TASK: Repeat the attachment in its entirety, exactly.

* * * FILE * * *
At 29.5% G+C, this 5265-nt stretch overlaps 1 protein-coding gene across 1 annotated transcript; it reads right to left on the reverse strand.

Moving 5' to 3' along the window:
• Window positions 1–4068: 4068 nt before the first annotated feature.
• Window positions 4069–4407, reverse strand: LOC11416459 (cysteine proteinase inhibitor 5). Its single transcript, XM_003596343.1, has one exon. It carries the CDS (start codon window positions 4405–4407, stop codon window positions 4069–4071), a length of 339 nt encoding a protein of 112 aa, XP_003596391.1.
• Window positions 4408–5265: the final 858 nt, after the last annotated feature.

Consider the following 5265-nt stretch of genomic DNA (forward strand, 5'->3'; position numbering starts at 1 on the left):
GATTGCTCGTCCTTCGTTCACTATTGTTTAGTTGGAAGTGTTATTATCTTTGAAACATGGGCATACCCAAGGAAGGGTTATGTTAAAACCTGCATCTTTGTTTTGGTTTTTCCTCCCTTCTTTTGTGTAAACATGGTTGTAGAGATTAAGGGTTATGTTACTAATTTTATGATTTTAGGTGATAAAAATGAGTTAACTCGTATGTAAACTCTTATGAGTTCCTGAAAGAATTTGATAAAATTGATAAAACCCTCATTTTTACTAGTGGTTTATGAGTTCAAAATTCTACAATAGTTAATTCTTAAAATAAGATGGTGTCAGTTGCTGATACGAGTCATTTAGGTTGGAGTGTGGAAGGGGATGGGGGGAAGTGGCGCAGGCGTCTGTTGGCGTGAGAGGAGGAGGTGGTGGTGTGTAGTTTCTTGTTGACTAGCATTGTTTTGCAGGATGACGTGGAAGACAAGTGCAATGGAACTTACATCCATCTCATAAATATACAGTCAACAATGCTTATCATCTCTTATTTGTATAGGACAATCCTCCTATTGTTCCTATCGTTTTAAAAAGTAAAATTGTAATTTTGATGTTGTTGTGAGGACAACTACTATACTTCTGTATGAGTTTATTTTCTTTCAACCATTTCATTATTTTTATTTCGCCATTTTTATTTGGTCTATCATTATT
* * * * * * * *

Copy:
At 29.5% G+C, this 5265-nt stretch overlaps 1 protein-coding gene across 1 annotated transcript; it reads right to left on the reverse strand.

Moving 5' to 3' along the window:
• Window positions 1–4068: 4068 nt before the first annotated feature.
• Window positions 4069–4407, reverse strand: LOC11416459 (cysteine proteinase inhibitor 5). Its single transcript, XM_003596343.1, has one exon. It carries the CDS (start codon window positions 4405–4407, stop codon window positions 4069–4071), a length of 339 nt encoding a protein of 112 aa, XP_003596391.1.
• Window positions 4408–5265: the final 858 nt, after the last annotated feature.

Consider the following 5265-nt stretch of genomic DNA (forward strand, 5'->3'; position numbering starts at 1 on the left):
GATTGCTCGTCCTTCGTTCACTATTGTTTAGTTGGAAGTGTTATTATCTTTGAAACATGGGCATACCCAAGGAAGGGTTATGTTAAAACCTGCATCTTTGTTTTGGTTTTTCCTCCCTTCTTTTGTGTAAACATGGTTGTAGAGATTAAGGGTTATGTTACTAATTTTATGATTTTAGGTGATAAAAATGAGTTAACTCGTATGTAAACTCTTATGAGTTCCTGAAAGAATTTGATAAAATTGATAAAACCCTCATTTTTACTAGTGGTTTATGAGTTCAAAATTCTACAATAGTTAATTCTTAAAATAAGATGGTGTCAGTTGCTGATACGAGTCATTTAGGTTGGAGTGTGGAAGGGGATGGGGGGAAGTGGCGCAGGCGTCTGTTGGCGTGAGAGGAGGAGGTGGTGGTGTGTAGTTTCTTGTTGACTAGCATTGTTTTGCAGGATGACGTGGAAGACAAGTGCAATGGAACTTACATCCATCTCATAAATATACAGTCAACAATGCTTATCATCTCTTATTTGTATAGGACAATCCTCCTATTGTTCCTATCGTTTTAAAAAGTAAAATTGTAATTTTGATGTTGTTGTGAGGACAACTACTATACTTCTGTATGAGTTTATTTTCTTTCAACCATTTCATTATTTTTATTTCGCCATTTTTATTTGGTCTATCATTATT